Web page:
What then are we to say? Gentiles, who did not strive for righteousness, have attained it, that is, righteousness through faith; but Israel, who did strive for the righteousness that is based on the law, did not succeed in fulfilling that law. Why not? Because they did not strive for it on the basis of faith, but as if it were based on works. They have stumbled over the stumbling stone, as it is written,

“See, I am laying in Zion a stone that will make people stumble, a rock that will make them fall,

and whoever believes in him will not be put to shame.” (Rom 9:30-33)


Putting it all together, although we have not investigated all areas that affect this discussion, we find ourselves at least with a basis of understanding Paul.

Initially we mentioned that the issue revolves in part around the discussion about Paul’s departure or lack of, from Judaism. This debate has led to two extremes, those who hold to a continuity of Law, and those who hold to a discontinuity. Moo was quoted as saying that this dichotomy too simplistic, and argues for a ‘continuity within discontinuity’. Our purpose was then to reflect on certain issues in order to ascertain whether this dichotomy, or whether some other sort of middle road might be more accurate.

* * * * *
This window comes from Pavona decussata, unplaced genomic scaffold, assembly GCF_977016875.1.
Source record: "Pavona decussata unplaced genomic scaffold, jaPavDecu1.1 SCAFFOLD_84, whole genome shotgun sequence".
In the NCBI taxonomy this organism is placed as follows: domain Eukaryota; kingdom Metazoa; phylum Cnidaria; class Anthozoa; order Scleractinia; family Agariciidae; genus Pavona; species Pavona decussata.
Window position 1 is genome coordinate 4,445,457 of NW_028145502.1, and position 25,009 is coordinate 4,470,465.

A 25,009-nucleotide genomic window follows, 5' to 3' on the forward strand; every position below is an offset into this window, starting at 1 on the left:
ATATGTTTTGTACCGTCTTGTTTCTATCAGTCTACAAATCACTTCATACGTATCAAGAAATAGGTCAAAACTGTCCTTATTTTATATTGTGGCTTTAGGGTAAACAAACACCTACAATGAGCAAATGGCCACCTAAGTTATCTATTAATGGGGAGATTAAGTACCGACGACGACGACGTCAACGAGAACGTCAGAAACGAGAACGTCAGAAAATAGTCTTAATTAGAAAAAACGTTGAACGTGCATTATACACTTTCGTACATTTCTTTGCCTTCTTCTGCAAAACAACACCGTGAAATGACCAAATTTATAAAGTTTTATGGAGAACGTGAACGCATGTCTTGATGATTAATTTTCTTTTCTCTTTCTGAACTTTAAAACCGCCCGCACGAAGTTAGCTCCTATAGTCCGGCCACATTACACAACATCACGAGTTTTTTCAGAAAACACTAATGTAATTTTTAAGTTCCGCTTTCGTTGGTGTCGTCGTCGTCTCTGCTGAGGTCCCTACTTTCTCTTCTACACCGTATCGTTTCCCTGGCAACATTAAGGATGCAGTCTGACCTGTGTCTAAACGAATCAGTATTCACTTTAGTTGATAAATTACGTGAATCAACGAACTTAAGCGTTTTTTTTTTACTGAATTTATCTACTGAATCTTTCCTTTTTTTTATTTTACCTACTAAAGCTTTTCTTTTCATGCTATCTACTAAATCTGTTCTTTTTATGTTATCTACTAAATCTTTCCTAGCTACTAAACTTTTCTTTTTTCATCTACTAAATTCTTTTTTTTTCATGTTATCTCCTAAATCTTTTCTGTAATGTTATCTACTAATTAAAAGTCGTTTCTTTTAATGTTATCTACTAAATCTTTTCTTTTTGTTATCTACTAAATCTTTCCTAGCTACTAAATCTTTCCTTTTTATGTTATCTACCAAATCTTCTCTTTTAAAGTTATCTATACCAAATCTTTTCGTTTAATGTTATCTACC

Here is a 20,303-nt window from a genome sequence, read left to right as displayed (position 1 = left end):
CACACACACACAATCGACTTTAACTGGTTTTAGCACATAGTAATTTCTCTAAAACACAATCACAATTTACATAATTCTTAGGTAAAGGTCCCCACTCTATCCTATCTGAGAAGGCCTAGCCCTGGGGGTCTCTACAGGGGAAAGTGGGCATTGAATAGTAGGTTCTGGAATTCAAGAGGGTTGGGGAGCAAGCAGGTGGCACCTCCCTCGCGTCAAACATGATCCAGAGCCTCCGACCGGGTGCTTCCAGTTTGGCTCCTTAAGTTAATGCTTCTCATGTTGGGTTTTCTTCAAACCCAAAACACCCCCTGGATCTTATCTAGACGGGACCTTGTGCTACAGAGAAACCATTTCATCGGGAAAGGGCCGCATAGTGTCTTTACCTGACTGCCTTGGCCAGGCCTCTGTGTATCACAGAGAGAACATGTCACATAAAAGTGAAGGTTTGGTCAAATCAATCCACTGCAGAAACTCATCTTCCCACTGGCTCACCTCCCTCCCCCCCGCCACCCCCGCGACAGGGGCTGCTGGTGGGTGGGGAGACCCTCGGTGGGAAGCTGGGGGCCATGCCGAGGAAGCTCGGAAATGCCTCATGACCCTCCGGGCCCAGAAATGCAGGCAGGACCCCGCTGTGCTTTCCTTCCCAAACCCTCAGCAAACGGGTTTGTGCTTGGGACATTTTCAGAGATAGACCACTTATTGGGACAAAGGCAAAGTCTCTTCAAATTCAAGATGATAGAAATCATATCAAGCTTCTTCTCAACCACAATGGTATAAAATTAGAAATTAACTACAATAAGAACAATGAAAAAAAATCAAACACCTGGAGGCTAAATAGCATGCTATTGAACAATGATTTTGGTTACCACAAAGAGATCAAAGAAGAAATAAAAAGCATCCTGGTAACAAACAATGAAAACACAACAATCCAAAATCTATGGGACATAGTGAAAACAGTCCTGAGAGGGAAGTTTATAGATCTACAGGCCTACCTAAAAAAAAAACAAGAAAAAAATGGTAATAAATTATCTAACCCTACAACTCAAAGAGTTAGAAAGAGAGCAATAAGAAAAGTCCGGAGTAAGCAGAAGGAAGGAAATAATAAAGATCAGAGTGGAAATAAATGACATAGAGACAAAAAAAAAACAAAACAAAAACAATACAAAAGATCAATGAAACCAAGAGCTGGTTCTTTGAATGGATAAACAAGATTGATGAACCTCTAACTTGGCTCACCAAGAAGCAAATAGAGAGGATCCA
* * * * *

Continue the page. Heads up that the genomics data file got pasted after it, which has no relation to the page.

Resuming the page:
One of these issues was to investigate Greek and Hebrew words for Law, in order to determine their common usage. In doing so we discovered that torah is generally a principle of instruction about God, especially including but not limited to the first five books of the OT. Nomos, the Greek word paralleling torah, reflects torah very closely when used in the gospels, however when we get to Paul it is not so clear. Paul uses Law generally, as a principle, however his most common use is that indicating the Law given to Moses at Sinai. For that reason any study of Paul and the Law requires careful attention to the way he is using Law at any time.

We then went on to look at how Christ viewed the Law, in the famous passage in Matt 5:17. We concluded here, that Christ himself did not view the Law as abrogated, but rather that all the law points to, and is fulfilled in the sense of its eschatological requirements. The law, when seen in the light of the work and person of Jesus, the Messiah, is valid, and useful, because it points to God’s saving work, the redemption of Humanity, and the World in Christ.

Did Paul depart from this, was the next question, when we looked at Rom 10:4, the catch cry of those who hold to discontinuity. We looked here at what is meant by tevlo” and discovered that the meaning was in fact ‘end’, but not end as a end to the Law, but an end to the claim that righteousness can come by any other way than by faith. Christ is the revelation to all humanity that any striving for righteousness is futile, it can only come by faith in the redemptive work of God, in the mystery, revealed in Jesus Christ, the Messiah. So Paul did not indicate here that the Law is done away with, but rather agrees with Christ that it is brought to its eschatological fulfilment in Christ.